All week has been about one thing and one thing only in my English language classroom: Mothers!
Yes, the year has rolled around again for another Mother’s Day culture lesson, shared with my first and second year students. This has included a history of Mother’s Day, readings about mothers and making cards for Mom. Because my students will one day be teachers themselves, and because Mother’s Day has now become quite popular in China, learning about and understanding this American holiday is a must.
In 1914, with the great efforts of a Pennsylvanian school teacher, Ana Jarvis, and her supporters, President Woodrow Wilson signed into law the second Sunday in May as Mother’s Day. The date itself was the anniversary of Ana Jarvis’ mother, a woman she greatly admired and respected. Celebrations began in Ana Jarvis’ church worship service in 1908, where congregation members honored their moms that second Sunday in May. Later, Ana and others pressed for a national Mother’s Day and in just 6 short years, the holiday was instated.
Since then, Mother’s Day has spread around the world to be celebrated by many other countries, including Turkey, Finland, Belgium, Denmark and now even China.
Recognizing Mothers in America and China
In America, many of you are gearing up for Mother/Daughter/Friend banquets in your churches or communities. Restaurants are most likely hiring extra staff for the weekend. It’s reported that restaurants in America are the busiest on Mother’s Day, more than any other day of the year. 680 million cards are sent, flower shops are overrun with orders to moms and jewelry sales see a 7% increase. In other words, Mother’s Day in America is not only a hugely popular affair but a profitable one as well.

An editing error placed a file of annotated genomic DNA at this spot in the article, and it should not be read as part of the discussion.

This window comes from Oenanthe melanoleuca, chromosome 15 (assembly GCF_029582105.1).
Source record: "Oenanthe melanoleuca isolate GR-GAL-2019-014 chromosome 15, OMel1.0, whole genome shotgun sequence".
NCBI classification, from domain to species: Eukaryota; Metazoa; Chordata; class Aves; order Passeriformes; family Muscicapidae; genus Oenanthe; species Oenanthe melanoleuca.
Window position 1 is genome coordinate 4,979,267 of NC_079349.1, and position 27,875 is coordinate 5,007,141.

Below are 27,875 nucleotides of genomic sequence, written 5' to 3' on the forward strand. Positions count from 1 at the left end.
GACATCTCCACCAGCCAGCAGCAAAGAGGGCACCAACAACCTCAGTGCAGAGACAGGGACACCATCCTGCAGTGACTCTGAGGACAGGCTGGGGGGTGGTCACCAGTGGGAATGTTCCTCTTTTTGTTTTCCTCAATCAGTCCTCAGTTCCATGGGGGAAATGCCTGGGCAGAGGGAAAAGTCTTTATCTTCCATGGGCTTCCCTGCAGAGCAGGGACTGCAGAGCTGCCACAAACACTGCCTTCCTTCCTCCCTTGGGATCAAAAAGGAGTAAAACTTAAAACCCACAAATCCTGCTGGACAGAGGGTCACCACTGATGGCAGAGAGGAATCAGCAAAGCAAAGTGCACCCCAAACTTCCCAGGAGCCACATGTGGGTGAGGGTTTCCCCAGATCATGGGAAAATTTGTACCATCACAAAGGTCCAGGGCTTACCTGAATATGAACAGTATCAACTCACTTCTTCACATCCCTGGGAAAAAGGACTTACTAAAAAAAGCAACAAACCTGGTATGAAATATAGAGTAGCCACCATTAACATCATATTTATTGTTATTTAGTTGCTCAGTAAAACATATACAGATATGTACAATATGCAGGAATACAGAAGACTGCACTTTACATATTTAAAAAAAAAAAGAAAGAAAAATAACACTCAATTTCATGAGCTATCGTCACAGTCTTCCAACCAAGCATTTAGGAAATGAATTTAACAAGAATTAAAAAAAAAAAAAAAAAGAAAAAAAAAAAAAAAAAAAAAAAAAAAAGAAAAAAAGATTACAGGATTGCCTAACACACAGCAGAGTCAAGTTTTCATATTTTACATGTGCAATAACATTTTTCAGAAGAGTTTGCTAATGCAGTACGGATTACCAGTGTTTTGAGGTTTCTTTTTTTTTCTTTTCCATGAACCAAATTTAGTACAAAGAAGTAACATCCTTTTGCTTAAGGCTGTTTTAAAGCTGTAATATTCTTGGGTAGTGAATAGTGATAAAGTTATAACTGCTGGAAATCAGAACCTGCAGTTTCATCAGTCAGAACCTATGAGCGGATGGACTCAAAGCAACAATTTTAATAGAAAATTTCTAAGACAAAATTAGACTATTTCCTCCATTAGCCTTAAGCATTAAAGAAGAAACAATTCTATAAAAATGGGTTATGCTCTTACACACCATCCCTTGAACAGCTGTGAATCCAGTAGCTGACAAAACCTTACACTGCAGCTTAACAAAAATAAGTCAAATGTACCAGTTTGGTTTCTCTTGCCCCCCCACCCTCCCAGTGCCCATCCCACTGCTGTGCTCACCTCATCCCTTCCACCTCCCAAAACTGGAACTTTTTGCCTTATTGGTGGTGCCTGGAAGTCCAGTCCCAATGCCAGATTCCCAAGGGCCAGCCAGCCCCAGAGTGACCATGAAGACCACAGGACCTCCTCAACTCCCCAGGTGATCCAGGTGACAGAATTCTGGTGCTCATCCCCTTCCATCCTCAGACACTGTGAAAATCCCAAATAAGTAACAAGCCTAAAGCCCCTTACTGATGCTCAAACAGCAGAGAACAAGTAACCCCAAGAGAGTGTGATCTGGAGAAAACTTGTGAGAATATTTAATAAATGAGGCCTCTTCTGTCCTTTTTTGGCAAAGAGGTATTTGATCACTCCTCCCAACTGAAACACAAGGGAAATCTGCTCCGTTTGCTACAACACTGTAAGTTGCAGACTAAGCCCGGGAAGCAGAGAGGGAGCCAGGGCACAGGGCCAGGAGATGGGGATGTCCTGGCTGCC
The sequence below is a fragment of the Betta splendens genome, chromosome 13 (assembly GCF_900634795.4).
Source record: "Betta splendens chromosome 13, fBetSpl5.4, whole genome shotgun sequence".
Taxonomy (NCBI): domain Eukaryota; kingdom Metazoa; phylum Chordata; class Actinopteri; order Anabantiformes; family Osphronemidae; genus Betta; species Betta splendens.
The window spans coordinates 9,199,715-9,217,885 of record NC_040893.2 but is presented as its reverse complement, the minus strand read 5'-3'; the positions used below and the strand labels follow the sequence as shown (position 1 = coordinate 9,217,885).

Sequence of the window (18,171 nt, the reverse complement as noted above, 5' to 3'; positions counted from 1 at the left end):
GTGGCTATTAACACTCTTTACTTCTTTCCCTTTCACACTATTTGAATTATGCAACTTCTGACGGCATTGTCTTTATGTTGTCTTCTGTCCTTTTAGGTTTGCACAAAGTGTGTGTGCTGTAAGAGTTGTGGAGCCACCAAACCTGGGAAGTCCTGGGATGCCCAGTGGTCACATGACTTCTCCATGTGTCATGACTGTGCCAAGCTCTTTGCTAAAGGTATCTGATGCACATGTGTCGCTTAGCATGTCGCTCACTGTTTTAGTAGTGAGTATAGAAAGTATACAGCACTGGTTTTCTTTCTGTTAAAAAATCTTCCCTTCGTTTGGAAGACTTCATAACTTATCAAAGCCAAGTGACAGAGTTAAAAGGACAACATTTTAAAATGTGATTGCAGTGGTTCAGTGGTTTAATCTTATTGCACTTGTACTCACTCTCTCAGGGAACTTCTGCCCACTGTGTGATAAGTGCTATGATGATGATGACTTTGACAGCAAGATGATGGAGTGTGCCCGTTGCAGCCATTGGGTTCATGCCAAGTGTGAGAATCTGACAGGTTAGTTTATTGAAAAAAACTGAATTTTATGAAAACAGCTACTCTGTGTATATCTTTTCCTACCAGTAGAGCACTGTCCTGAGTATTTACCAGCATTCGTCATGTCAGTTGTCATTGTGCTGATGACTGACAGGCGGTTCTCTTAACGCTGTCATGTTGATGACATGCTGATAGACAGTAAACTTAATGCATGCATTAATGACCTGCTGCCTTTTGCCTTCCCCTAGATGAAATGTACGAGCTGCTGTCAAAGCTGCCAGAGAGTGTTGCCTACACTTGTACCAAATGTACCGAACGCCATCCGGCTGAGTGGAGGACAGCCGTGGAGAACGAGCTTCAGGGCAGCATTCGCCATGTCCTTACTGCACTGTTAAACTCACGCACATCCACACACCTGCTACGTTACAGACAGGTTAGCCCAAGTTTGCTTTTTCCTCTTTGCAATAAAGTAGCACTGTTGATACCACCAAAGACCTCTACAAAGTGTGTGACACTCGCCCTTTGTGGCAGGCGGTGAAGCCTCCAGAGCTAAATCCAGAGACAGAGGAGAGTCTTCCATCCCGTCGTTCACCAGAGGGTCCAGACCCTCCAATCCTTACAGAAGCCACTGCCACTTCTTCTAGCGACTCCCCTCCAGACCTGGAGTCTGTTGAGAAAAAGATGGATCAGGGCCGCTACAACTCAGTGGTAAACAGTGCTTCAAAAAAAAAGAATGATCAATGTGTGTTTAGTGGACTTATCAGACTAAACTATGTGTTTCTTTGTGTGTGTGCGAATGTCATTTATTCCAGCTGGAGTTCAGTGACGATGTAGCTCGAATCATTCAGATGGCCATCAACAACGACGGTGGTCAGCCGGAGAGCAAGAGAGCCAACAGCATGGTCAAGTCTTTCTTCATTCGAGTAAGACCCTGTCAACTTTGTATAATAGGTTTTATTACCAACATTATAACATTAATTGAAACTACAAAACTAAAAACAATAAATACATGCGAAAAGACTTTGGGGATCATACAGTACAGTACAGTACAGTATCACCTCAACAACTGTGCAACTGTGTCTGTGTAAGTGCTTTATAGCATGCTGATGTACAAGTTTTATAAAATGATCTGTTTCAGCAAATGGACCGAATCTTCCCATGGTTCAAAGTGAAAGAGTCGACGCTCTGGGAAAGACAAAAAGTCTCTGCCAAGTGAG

In China, things are still a bit low key for this newly adopted remembrance of moms. Most students just send a text message to their parent, wishing them a Happy Mother’s Day. However, with the recent increase of Internet buying by the college crowd, I do know several who have ordered things online for their moms, clothes more than anything else.
In My English Language Classroom
In my classroom, it’s card-making that has taken up the second half of my 2-hour periods with my students.
The students are first required to translate into Chinese the following: “Mother’s Day in America is the second Sunday in May. This is a day to thank mothers for all their love and care. Today in my English class, my teacher asked me to make a card for a mother. I chose you. Happy Mother’s Day!”
Volunteers write their sentences on the board, the class checks the translation to make sure it’s accurate and then everyone writes this translation on one side of the card. On the other side of the card, students write “Happy Mother’s Day!” in English.
After that, it’s time for decorating. Colored markers are passed around to make the card pretty, with an extra fun element as well: thousands of sticker selections to add a more festive look for Mom.
Anyone reading who faithfully sends stickers as requested on my newsletter wish list? In the below photos, those are your prized gifts being squealed over, snatched at, passed around and painstakingly positioned on cards going to Chinese mothers all over Sichuan. Many, many thanks for that!
Entering the Modern Age of Card-giving
21 years ago, when I first did this lesson in my Chinese classroom, the students brought envelopes to mail to their mothers while I provided the stamps. I remember some students who lived in distant areas didn’t even have house addresses. Packages or letters had to be sent to community centers in their areas for pick up.
But in today’s China, snail mail is no longer the best and only option to send greetings.
For our classroom Mother’s Day celebrations, my students now take cell phone pictures of themselves with their cards to send to Mom. Everyone in China has a cell phone, with some even having more than one. Even the elderly have picked up on the modern technology with great enthusiasm, learning how to text, take photos, save data, join chat groups and even surf the Net using their phones.
How China has changed!
The photos below will show you our card-making efforts and how we honor mothers in my Luzhou classroom. Here’s wishing those of you who are mothers, or take on the role of a mother for someone, a very Happy Mother’s Day and Ping An (peace) for your special Sunday in May.